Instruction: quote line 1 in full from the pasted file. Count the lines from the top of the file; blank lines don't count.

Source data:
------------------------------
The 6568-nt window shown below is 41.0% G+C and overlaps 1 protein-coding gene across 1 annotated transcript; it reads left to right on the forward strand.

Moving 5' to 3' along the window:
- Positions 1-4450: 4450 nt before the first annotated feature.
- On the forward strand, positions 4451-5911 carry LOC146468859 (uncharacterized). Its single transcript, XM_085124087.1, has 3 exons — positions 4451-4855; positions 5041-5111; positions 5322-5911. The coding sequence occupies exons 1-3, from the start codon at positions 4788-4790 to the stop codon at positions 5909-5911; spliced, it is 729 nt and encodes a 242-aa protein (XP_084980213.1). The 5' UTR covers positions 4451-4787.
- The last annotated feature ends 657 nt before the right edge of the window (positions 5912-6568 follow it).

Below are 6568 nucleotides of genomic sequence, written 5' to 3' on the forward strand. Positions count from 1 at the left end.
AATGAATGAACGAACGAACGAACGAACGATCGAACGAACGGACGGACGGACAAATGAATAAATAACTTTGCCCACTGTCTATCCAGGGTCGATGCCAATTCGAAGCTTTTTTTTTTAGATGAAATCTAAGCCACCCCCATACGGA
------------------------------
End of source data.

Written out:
The 6568-nt window shown below is 41.0% G+C and overlaps 1 protein-coding gene across 1 annotated transcript; it reads left to right on the forward strand.